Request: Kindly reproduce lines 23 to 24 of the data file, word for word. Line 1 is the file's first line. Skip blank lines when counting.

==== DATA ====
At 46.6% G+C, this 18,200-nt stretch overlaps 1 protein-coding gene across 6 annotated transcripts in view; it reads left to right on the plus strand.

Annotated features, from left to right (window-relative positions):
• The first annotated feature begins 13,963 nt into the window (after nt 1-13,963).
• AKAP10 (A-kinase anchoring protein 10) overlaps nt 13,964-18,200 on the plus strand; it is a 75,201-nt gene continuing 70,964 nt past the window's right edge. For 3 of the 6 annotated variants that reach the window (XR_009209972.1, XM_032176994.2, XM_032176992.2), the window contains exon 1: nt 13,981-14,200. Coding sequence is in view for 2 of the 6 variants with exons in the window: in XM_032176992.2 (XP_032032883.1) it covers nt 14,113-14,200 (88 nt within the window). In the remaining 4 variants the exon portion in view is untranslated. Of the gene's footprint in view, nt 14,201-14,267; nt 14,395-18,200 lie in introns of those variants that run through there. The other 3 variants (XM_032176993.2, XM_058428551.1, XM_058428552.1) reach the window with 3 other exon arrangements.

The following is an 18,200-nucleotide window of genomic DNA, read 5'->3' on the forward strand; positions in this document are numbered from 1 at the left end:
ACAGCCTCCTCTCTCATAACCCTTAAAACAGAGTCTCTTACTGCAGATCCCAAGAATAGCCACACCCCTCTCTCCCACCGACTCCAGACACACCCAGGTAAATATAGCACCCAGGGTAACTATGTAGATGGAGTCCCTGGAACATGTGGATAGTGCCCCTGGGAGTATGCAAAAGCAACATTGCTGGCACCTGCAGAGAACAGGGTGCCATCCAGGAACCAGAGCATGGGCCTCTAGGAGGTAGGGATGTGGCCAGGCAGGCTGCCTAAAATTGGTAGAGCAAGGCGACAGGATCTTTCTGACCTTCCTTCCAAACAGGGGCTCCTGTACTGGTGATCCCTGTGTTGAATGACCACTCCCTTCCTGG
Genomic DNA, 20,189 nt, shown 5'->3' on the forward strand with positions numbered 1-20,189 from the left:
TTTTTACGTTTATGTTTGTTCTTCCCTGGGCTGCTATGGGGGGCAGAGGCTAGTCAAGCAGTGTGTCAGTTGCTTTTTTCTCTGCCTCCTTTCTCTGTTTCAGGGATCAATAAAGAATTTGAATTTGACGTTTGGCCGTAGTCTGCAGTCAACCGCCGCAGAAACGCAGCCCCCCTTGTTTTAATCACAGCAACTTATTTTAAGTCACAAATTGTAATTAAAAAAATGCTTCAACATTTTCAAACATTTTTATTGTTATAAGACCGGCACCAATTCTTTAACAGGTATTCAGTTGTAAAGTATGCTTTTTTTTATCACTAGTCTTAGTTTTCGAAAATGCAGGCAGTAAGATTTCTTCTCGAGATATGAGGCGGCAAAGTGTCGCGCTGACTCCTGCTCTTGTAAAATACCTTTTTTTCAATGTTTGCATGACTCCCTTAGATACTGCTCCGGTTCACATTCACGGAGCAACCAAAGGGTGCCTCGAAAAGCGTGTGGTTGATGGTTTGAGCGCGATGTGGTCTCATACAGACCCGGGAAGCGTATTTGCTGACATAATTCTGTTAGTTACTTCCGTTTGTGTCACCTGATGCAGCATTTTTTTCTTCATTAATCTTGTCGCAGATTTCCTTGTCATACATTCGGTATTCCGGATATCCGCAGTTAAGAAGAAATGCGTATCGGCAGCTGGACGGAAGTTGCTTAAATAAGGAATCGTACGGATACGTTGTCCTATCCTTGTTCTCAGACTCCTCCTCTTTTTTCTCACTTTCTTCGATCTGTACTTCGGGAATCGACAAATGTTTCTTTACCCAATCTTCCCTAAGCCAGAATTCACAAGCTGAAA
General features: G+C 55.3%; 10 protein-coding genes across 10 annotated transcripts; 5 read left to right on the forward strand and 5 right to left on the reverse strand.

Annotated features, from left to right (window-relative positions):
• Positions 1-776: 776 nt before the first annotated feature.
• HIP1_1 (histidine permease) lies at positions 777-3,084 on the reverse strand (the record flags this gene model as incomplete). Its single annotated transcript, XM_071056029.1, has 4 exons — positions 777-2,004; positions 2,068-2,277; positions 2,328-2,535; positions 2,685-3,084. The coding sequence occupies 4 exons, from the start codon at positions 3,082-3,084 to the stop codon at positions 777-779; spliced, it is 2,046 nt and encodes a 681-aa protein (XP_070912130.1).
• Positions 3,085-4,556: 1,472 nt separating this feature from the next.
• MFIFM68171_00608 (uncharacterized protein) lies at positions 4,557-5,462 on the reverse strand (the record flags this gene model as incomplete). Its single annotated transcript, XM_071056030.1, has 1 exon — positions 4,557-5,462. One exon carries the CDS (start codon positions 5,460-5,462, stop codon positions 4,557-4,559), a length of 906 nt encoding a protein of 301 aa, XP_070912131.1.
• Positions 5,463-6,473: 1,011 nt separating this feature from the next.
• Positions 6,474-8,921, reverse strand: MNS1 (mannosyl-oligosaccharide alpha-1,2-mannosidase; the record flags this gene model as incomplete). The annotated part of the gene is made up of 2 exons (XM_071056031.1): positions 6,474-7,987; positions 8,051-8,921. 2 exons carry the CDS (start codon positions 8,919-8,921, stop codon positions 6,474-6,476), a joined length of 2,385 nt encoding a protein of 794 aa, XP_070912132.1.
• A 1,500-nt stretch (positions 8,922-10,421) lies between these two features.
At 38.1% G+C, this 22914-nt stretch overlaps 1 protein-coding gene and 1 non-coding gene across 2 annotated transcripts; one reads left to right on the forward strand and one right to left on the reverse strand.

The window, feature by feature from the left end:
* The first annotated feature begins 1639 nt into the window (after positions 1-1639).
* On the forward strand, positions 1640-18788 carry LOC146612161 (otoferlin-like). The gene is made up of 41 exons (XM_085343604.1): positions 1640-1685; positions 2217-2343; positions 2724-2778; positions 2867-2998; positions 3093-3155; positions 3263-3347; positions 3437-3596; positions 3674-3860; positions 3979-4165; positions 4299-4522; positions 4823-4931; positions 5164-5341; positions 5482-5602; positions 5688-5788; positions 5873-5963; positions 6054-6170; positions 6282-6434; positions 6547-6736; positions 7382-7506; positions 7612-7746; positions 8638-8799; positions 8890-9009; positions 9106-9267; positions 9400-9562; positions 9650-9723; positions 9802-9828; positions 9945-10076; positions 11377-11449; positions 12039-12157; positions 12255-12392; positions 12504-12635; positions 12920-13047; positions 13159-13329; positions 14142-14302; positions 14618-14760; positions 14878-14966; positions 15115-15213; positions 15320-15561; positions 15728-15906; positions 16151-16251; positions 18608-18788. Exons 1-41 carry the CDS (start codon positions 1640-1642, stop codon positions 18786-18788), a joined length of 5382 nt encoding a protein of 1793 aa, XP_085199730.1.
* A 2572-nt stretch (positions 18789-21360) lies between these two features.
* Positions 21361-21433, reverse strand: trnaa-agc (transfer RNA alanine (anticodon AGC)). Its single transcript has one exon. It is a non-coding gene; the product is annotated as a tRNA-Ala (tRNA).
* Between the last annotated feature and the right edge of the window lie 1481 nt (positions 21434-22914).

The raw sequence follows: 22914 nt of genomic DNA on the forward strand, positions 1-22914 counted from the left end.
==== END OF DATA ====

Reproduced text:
* Positions 21361-21433, reverse strand: trnaa-agc (transfer RNA alanine (anticodon AGC)). Its single transcript has one exon. It is a non-coding gene; the product is annotated as a tRNA-Ala (tRNA).
* Between the last annotated feature and the right edge of the window lie 1481 nt (positions 21434-22914).